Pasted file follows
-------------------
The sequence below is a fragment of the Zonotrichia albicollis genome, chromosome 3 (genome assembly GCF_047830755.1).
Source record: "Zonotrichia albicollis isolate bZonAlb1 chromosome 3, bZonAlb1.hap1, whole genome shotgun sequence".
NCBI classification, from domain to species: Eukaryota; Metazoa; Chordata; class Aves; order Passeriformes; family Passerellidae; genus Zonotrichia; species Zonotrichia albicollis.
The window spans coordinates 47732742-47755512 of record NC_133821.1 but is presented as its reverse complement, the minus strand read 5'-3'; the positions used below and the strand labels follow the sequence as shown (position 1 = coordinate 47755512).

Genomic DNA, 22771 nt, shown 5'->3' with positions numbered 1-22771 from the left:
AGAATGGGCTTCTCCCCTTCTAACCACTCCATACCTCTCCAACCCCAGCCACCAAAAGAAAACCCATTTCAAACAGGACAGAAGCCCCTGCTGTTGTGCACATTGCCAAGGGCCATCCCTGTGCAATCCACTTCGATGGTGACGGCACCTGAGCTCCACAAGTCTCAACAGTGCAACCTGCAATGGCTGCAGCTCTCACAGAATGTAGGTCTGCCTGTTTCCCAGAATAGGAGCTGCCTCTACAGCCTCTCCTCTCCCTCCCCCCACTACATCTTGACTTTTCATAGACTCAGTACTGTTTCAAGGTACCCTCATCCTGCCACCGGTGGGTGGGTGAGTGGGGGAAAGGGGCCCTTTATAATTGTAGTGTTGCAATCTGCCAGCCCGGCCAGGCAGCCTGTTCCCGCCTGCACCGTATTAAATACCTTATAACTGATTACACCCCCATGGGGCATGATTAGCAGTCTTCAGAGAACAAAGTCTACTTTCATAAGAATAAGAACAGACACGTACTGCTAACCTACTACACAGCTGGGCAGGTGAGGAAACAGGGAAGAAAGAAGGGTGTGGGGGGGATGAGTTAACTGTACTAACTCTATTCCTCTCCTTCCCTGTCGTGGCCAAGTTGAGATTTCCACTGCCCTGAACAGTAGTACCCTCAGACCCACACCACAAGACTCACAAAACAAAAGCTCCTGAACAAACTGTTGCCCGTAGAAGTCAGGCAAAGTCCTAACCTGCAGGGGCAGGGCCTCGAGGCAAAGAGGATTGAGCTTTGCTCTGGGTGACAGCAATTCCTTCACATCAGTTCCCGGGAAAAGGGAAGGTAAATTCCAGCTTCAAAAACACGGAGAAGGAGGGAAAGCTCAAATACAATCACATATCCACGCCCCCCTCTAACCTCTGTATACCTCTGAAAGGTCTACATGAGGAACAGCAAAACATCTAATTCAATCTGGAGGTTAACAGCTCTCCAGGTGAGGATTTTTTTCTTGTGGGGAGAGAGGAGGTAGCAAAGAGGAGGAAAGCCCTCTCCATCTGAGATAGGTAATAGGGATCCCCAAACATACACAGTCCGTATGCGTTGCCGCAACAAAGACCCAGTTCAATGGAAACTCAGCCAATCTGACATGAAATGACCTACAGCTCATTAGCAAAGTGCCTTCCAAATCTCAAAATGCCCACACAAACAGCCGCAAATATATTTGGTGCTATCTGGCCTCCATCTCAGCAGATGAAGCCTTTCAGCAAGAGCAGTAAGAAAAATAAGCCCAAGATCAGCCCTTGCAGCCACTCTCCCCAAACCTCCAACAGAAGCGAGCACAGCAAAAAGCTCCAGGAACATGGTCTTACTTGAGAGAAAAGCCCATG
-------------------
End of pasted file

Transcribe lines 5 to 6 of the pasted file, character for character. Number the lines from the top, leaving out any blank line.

Genomic DNA, 22771 nt, shown 5'->3' with positions numbered 1-22771 from the left:
AGAATGGGCTTCTCCCCTTCTAACCACTCCATACCTCTCCAACCCCAGCCACCAAAAGAAAACCCATTTCAAACAGGACAGAAGCCCCTGCTGTTGTGCACATTGCCAAGGGCCATCCCTGTGCAATCCACTTCGATGGTGACGGCACCTGAGCTCCACAAGTCTCAACAGTGCAACCTGCAATGGCTGCAGCTCTCACAGAATGTAGGTCTGCCTGTTTCCCAGAATAGGAGCTGCCTCTACAGCCTCTCCTCTCCCTCCCCCCACTACATCTTGACTTTTCATAGACTCAGTACTGTTTCAAGGTACCCTCATCCTGCCACCGGTGGGTGGGTGAGTGGGGGAAAGGGGCCCTTTATAATTGTAGTGTTGCAATCTGCCAGCCCGGCCAGGCAGCCTGTTCCCGCCTGCACCGTATTAAATACCTTATAACTGATTACACCCCCATGGGGCATGATTAGCAGTCTTCAGAGAACAAAGTCTACTTTCATAAGAATAAGAACAGACACGTACTGCTAACCTACTACACAGCTGGGCAGGTGAGGAAACAGGGAAGAAAGAAGGGTGTGGGGGGGATGAGTTAACTGTACTAACTCTATTCCTCTCCTTCCCTGTCGTGGCCAAGTTGAGATTTCCACTGCCCTGAACAGTAGTACCCTCAGACCCACACCACAAGACTCACAAAACAAAAGCTCCTGAACAAACTGTTGCCCGTAGAAGTCAGGCAAAGTCCTAACCTGCAGGGGCAGGGCCTCGAGGCAAAGAGGATTGAGCTTTGCTCTGGGTGACAGCAATTCCTTCACATCAGTTCCCGGGAAAAGGGAAGGTAAATTCCAGCTTCAAAAACACGGAGAAGGAGGGAAAGCTCAAATACAATCACATATCCACGCCCCCCTCTAACCTCTGTATACCTCTGAAAGGTCTACATGAGGAACAGCAAAACATCTAATTCAATCTGGAGGTTAACAGCTCTCCAGGTGAGGATTTTTTTCTTGTGGGGAGAGAGGAGGTAGCAAAGAGGAGGAAAGCCCTCTCCATCTGAGATAGGTAATAGGGATCCCCAAACATACACAGTCCGTATGCGTTGCCGCAACAAAGACCCAGTTCAATGGAAACTCAGCCAATCTGACATGAAATGACCTACAGCTCATTAGCAAAGTGCCTTCCAAATCTCAAAATGCCCACACAAACAGCCGCAAATATATTTGGTGCTATCTGGCCTCCATCTCAGCAGATGAAGCCTTTCAGCAAGAGCAGTAAGAAAAATAAGCCCAAGATCAGCCCTTGCAGCCACTCTCCCCAAACCTCCAACAGAAGCGAGCACAGCAAAAAGCTCCAGGAACATGGTCTTACTTGAGAGAAAAGCCCATG